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Pushing the limits with high-voltage electron guns

Jefferson Lab’s electron gun group explores new designs for spin-polarised photoelectron guns

| 21 July 2011

Suspended from the white ceramic insulator, the cathode electrode is lowered into the high-voltage chamber by Phil Adderley and Jim Clark, members of Jefferson Lab's Electron Gun Group, during assembly of an ILC-like prototype spin-polarised electron photogun. This photogun was later installed at Jefferson Lab's Continuous Electron Beam Accelerator Facility and successfully operated for their nuclear physics programme. Image: Jefferson Lab

Opposites attract and like charges repel. This simple phenomenon explains why electron beams spread out over space and time, much to the dismay of physicists who need tight particle beams for collision experiments.

To counter this phenomenon, known as space charge-induced emittance growth, the electron gun group at Jefferson Lab in the US is pushing the limits of high-voltage electron guns with new and improved designs.

This work is motivated and funded by the International Linear Collider R&D programme, the goal of which is to develop a 140-kilovolt (kV) electron gun to produce spin-polarised electron beams.

“The more energy you give the electron beam from the start, the stiffer the beam becomes,” said Matt Poelker, leader of Jefferson Lab’s Electron Gun Group. “The space charge forces that frustrate us get smaller and the beam is much more manageable.”

Electron guns are electrical components that produce electron beams. They can be found in devices ranging from televisions to electron microscopes and particle accelerators.

An electron’s spin is a quantum-mechanical property describing its intrinsic angular momentum. Spin-polarised electron beams are made up of electrons with uniformly aligned spins. They provide an additional tool in physicists’ toolboxes to help probe what goes on inside the nucleus, Poelker said.

Polarised electron sources have four components: a gallium-arsenide photocathode, high voltage, a laser and a gun vacuum assembly.

A photocathode generates spin-polarised electrons upon laser-excitation with the appropriate wavelength of light. Once they leave the photocathode, at higher voltages, electrons are accelerated to higher energy and faster speed, making them travel together more tightly. But as with most things in life, this advantage comes with a trade-off: higher levels of field emission, the uncontrolled liberation of electrons from metallic surfaces near the photocathode.

“Those electrons don’t go where you want them to go,” Poelker said. “They degrade the vacuum in the gun chamber, and worst case, they might actually punch a hole in your gun chamber.”

The source of field emission is the cathode electrode, a metal structure that holds the photocathode inside the gun and provides electrostatic focusing of the beam. By employing a compact ceramic insulator that extends into the high-voltage chamber, the team reduced the amount of metal that could contribute to field emission, said Joseph Grames, deputy head of Jefferson Lab’s Electron Gun Group.

While the previous gun design operated well up to 100 kV, two newer designs are pushing the limits: Jefferson Lab’s CEBAF accelerator currently operates an electron gun at 130 kV, and a Jefferson Lab test facility operates another gun at 225 kV with no observable field emission.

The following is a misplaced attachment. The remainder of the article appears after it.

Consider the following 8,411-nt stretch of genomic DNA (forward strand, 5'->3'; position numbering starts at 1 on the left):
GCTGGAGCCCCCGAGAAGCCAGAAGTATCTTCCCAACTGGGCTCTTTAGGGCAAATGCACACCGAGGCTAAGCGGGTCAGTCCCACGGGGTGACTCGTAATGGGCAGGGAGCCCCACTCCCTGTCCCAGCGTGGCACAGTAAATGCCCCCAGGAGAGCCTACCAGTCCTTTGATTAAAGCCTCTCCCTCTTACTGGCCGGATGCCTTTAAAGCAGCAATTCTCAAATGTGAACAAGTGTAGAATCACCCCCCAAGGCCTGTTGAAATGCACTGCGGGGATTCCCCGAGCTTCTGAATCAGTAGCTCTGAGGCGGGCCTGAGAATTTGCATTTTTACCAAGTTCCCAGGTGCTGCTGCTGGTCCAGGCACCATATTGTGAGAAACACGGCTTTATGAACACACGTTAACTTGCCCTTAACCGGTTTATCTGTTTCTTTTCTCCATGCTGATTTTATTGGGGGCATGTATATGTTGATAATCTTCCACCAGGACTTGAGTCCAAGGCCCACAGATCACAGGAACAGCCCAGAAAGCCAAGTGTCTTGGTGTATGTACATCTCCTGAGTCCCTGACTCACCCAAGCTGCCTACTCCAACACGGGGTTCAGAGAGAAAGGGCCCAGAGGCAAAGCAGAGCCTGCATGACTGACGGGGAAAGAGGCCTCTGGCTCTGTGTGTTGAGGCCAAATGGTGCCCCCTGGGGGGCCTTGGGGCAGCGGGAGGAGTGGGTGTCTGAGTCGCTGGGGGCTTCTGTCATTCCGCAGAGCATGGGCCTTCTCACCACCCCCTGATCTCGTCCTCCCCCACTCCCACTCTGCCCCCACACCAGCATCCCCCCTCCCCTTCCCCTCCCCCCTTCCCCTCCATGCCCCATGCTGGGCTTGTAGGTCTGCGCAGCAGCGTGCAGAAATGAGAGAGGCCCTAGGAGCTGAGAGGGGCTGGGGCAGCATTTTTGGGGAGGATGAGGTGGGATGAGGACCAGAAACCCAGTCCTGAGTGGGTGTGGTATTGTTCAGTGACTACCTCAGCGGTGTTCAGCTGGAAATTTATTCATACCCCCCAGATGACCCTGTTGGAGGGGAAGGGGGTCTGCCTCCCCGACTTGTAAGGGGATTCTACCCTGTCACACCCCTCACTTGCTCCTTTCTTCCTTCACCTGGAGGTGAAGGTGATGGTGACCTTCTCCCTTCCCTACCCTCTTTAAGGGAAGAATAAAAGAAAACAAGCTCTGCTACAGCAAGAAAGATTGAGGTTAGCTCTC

The goal now is to further optimise the designs and test them at even higher voltages – up to 350 kV.

“My hope is that we can achieve this 350-kV bias voltage goal relatively soon so that it can be included in the Technical Design Report that will get written up before the ILC R&D programme comes to a conclusion,” Poelker said.

The ILC would collide a spin-polarised electron beam with a spin-polarised positron beam. While initial Jefferson Lab efforts focused on the development of high-voltage electron beams, more recent efforts have shifted toward making polarised positrons.

The traditional approach to generating positrons is to send a very high-energy electron beam into a tungsten target. The resulting photons can convert into electron-positron pairs. The limitations of this technique are that it requires a large accelerator and provides unpolarised positrons.  The ILC has evaluated alternative approaches, such as helical undulators and Compton backscattering, which still require the high-energy accelerator but will produce polarised positrons.

As an alternative approach, the Jefferson Lab group plans to shoot relatively low-energy spin-polarised electrons at a millimetre-thick piece of tungsten foil, collect the resulting spray of positrons, and measure the fraction of polarisation that is transferred from the electron beam, Grames said.

“You don’t create as many positrons with this method but it doesn’t require a big accelerator,” he said.  The method is now being explored largely because of relatively recent advances in spin-polarised electron sources, which have demonstrated sustained milliamp beam intensity.

While this work is motivated and funded by the ILC R&D programme, Poelker said it has greatly benefitted Jefferson Lab’s other research areas, including its nuclear physics programme.

“What we’re able to do now, not too long ago we thought was crazy,” said Grames, who got his Ph.D. in the late ‘90s, nearly two decades after the first spin-polarised electrons were injected into a high-energy accelerator at SLAC. “It has been very rewarding to contribute to developments over the last ten years as a scientist and observe the excitement it generates for ongoing experiments and the potential for future facilities.”

To learn more, see these two papers, which describe the electron gun:

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